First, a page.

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Lethbridge Herald Newspaper Archives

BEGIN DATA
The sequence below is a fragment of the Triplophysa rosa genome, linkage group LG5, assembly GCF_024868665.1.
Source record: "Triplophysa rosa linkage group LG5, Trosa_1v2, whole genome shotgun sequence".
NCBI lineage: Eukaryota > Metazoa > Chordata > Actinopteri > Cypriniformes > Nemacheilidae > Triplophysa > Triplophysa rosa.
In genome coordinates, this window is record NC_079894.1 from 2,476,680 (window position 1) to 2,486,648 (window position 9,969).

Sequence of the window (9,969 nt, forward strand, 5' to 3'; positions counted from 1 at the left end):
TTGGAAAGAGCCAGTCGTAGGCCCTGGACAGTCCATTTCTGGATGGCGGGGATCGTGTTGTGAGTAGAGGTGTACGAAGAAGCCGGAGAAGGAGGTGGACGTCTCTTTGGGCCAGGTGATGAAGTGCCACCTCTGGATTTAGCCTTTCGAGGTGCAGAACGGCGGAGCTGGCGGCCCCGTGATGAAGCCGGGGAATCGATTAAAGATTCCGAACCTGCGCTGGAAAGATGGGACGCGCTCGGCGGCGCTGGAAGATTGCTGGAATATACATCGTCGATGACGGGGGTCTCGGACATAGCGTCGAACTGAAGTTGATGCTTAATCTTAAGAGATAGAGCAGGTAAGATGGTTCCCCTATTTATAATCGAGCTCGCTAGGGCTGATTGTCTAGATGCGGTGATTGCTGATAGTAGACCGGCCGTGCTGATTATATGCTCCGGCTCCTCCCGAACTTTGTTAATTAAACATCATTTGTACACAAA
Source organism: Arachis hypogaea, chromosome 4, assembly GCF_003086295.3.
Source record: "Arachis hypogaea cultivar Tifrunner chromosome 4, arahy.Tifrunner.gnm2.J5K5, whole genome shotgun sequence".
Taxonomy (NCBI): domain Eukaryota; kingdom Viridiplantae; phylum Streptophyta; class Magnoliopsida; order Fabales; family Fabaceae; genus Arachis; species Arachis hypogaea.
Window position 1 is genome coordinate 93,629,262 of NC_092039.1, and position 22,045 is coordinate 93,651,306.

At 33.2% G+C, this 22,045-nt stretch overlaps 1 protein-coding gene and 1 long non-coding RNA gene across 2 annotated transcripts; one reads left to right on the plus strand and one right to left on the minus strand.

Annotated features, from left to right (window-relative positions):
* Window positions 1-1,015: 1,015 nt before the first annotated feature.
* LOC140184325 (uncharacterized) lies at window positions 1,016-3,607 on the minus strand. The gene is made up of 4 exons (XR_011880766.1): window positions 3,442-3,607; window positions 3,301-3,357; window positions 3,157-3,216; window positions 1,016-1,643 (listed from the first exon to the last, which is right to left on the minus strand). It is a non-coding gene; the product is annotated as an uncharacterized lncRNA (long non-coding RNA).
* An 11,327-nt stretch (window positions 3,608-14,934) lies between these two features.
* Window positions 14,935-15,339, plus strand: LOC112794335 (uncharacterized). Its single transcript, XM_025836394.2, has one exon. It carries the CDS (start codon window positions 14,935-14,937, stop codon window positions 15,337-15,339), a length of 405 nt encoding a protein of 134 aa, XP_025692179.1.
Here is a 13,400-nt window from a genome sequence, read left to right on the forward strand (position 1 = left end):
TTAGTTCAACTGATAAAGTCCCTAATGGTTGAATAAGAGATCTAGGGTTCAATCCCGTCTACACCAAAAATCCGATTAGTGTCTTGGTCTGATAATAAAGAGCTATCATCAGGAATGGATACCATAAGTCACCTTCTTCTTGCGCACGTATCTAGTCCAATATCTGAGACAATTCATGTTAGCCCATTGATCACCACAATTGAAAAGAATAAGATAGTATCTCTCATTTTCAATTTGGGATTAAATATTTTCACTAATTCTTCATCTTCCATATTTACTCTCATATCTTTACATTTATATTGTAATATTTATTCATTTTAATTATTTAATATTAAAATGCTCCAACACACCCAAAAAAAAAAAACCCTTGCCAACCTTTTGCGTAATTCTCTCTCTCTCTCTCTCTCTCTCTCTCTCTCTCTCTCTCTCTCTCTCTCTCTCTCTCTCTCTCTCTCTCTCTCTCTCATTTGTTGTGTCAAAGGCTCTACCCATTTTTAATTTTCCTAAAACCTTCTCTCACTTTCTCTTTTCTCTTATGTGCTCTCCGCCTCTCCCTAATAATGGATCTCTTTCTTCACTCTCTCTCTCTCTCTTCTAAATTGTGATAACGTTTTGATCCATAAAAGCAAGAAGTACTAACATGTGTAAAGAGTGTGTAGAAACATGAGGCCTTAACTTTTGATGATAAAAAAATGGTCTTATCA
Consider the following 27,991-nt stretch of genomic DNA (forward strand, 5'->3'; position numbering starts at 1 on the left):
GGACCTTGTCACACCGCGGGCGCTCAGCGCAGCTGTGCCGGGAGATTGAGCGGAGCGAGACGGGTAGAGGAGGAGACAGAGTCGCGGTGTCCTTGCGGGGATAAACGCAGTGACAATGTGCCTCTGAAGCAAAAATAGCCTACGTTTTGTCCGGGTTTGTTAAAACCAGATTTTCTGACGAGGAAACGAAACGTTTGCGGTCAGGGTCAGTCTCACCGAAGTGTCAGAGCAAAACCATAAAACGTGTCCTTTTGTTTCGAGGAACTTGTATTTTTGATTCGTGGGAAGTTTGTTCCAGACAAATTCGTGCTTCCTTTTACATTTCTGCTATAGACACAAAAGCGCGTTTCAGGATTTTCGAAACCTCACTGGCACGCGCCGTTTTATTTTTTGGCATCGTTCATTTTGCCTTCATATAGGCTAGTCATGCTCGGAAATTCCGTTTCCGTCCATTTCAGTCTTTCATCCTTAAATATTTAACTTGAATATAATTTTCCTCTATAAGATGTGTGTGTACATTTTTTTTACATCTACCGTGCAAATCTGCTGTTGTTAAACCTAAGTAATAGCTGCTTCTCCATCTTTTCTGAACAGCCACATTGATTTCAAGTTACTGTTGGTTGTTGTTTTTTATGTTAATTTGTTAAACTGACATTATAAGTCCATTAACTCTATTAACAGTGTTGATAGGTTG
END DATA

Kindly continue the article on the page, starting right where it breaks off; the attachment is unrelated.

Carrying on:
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Lethbridge Herald, The (Newspaper) - June 10, 1972, Lethbridge, Alberta 18 IE1HBRIDGE HERAID Salutdoy, 10, 197J Ten million immigrants in this country It is the people who are Canada, says judge By MAUREEN JAM1ESON Family Editor "These are Itic cream of the people who come to said Judge V. A. Cocmey, pro- immigrant became a lie ac- O! CANADA Judge V. A. Cooney, centre, presents citizenship certificates to 13 new Canadians wilh a con- gratulatory handshake. Right rear is Judge John L. Sch- nurr. The judges were in Lethbridge for the Court cf Can- adian Citizenship, held this week. Kerber, photo ligations and oVties of Canadian said Judge Cooney. "For the rights anil privileges, you must lie prepared to ac- cept the responsibilities. "Canada is you. "It is the people who are Can- ada, although we are inclined to describe Canada as tlie terrain, "You are now first-generation Canadians. This changes the lives of your children, 'grand- children and great grandchil- dren and generations of your family yet to conic. You live in one oC the few places in (lie world where there still seems to be a little common sense.1' Can Ming Mar is one of Hie "It's all I've ever known. We just thought we might as well become citizens. "f served in the Canadian army and I was always treated j as a C a n a d i said Mr. Grunewald. "I just never got around to doing it (becoming a We go back to visit occasionally, but the more we see of the States, the more we think of Canada now." Mrs. Grunewald lias just re- turned from visiting her daugh- ter in Hawaii, and said she was amazed at how easily the Ilawaiians recognized Canadi- ans. "Just how do you she finally asked a clerk. "It's because you're all sncli iiuug iini, uni: ui 13 new Canadians. He came I haPMf People, so friendly. You from Canton in Kwangton incc, China, 13 years ago to join his parents. Mr. Mar and his Canadian horn wife live in the city and have four children. Gerlruo! and Georg Pohn left Austria with tlicir oldest son "sixtesn years ago in Novem- sairt Mr. Pota, who is a sheet metal worker. "Our three other children were born in s-id Mrs. Pohn. "I like it here. I've not been home since we came." Wallace Clay Grunewald from Idaho arrived here in 1918. His wife, Rose, came from Minne- apolis when she was t li r e e weeks old. "We've always considered ourselves she said. EATON'S Naturally soft Naturally smooth Naturally light Naturally "Exquisite Form" THE UNDERWORLD OF COLOUR NEW RED, WHITE AND BLUE NATURALLY SOFT. The smooth ones. In o colour wave of excitement to make Summer fashion ship-shape. Double knit nylon tricot ever so cool. Support ever so genlle. Colours ever so bright. "Naturally Sofl" bra fashions mold to natural contour, it's you. Out from be- hind the scenes in red, white or blue. Contour Bandeau (Style 725 Sizes A32-36, M en 8 and C 32-38 Each Contour Bandeau wilh fiberfiK. Style PI725 Each 5.50 NATURALLY SMOOTH. The perfect seamless cup ond bra for today's smooth, close-to-lhe-body fashions, (not shown) Stylo P3I60, lighlly lined Each 6.50 Style P160, White and soft tan only................ Each 6.00 NATURALLY LIGHT the lighlness of IOCB; sensation of shapliness. Slyle PI 118, lined Eacn 5.00 Fashion Fashion Floor Buy Line 328-8811. Use Your Eaton Budget Charge Account. EATON'S L..alcnaar The Lethbridge and District fennel Club will hold a meet- .ng on Monday at p.m. in he gas company auditorium. Guest speaker will be Toss All interested sons welcome to attend. per- The regular monthly meeting of the Canadian Pacific Rail- w a y Pensioners' Association will be held in the Club Rooms at 2 p.m. on Tuesday. All mem- bers are urged to attend. The regular luncheon of the Christian Women's Club will be held on Monday at p.m. at S v e n Ericksen's Family Res- taurant. Special feature will be, tlirough the years with wedding gowns. Teen Trio from Med- icine Hat will provide the HUT sic. Speaker will be Mrs. Jo- anne Penner. For reservations, please call 327-5979 or 328-1398. Everyone welcome. FOE bingo tonight at the Ea- gles Hall at 8 p.m. Jackpot ia in 53 numbers. A Zone Conference for IODE members 6t Pincher Creek and STRETCH STITCHES SWISS MADE GET THE FACTS 18 years ago UNA FAVI i c r e o t d Stretch Stltehei. Now competitor! are getting excited "lur eople in private hearings from iO different countries. "Think how rnuch they have taught said the judge. "The first two years I won- dered whether there was challenge. Then I start- ed to understand what citizen- ship is all about. "I've learned fo as enthu- siastic as you could be about this work. I it, but it took me two years." The Imperial Order of Daugh- ters of the Empire sees to it that no new Canadian has to celebrate his citizenship cere- mony alone. IODE members attend each citizenship court to welcome new Canadians. When court is adjourned, the various IODE chapters take turns in hosting an informal reception in St. Augustine's church hall for the new citizens. Out of town guests arriving for the wedding of Wendy Lynne Anderson and Eugene Englehart include relatives from Long Beach, Los Angeles, Inglewood, California; Fargo, Handan, Bismark, Al mont, North Dakota; Greal Falls and Chester, Montana; Vancouver, Durnahy, Cran brook, B.C.; Woodstock, On tario; Calgary, Edmonton, and Medicine Hat. Mr. and Airs. J. W. Murra; will hold an open house and coffee party for friends on Mon day from noon, in hon or of their 60lh wedding anni versary. No gifts, by request. NOW YOU ARE FINISHED SCHOOL And loo Learn o ProfetiTon WHY NOT BECOME A HAIRDRESSER We have 3 fully qualified full time Tnitrue- trasei and we leach oil of beauty culture, hair styling and culling, bleaching, tinting and permanent waving. You'll enjoy our new remodelled and air-conditioned school, A professional beautician payt high- er than Ihe average income and opportu- nities ore unlimited. Fiir our r Alberta Beauty School This For More Information Claisei __ting Now .NAME...............- I ADDRESS law Monthly Tuition L _ _' H'11' 'J WEDDINGS come in all shapes and sizes, and occasionally some of them even come oil smoothly, which is a great relief to the bride's mother, I'm sure, but the wedding that sticks in your mind is the one where Something Happened. Like Ihe wedding here a Tew years ago where the bride stood not only for the ceremony, but throughout the reception as well. She'd been in an accident a day or two before, and thrown herself across the infant sitting next to her in the car, and the back of her lap met up wilh some flying glass from the windscreen: She saved the baby, but dis- covered that a sutured seat is definitely not for sitting on. My own wedding was only slightly noteworthy, with the groom being late instead of the bride. On the way to the church he realized he'd forgotten to buy a ring, so lie zoomed over to Woolworth's store picked up a one-and-thrupenny (15 cent) band to tide us over. First thing Monday morning, Willyum and I wenl shopping for something with a little more class. But my favorite wedding story is attached to a family friend of my childhood. Dol was to be married with her grandmother's wedding band, which she kept in her handbag. A couple of days before the wedding, she did a housecleaning job on the bag, turfing out the usual assortment of old bills, paper hankies, letters and general junk. A short time later she Had A Feeling and looking through the bag she found, sure enough, the ring was gone. She made a mad dash out to the garbage can, but it had just been emptied. She was just in time to see the garbage truck go sailing off into the wild blue yonder. Leaping out into the street she flagged down a cab "follow that garbage Dot and the cabbie drove around looking for gar- bage trucks for a while, then headed for the dump. When they did finally track down the right truck, it had just emptied its load onto the garbage heap. For the next couple of hours Dot and the cabbie and the two men from the truck waded through, piles and piles of yucky garbage, without success. Dot went home despondent. But later that night a triumphant cabbie turned up at her door, waving the ring under her nose. After Dot left, the garbage men had decided on one last try, found the ring, phoned all the cab com- panies in town and asked them to page the "lost ring" driver. Dot's cabbie had gone off duty, but his buddy had heard the story and phoned him about the find. So her cabbie went back to work, checked his trip sheet for Dot's address, and delivered the ring. She was married two days later with her grand- mother's wedding band. Nothing mokes a fiorns to personalty your own as children's portraits in nat- ural color. PAUL THOMAS-18 months JOHN DOUGtAS-6 months Soni of MR. AND MRS. E. MORSTAD COAIDAIE ;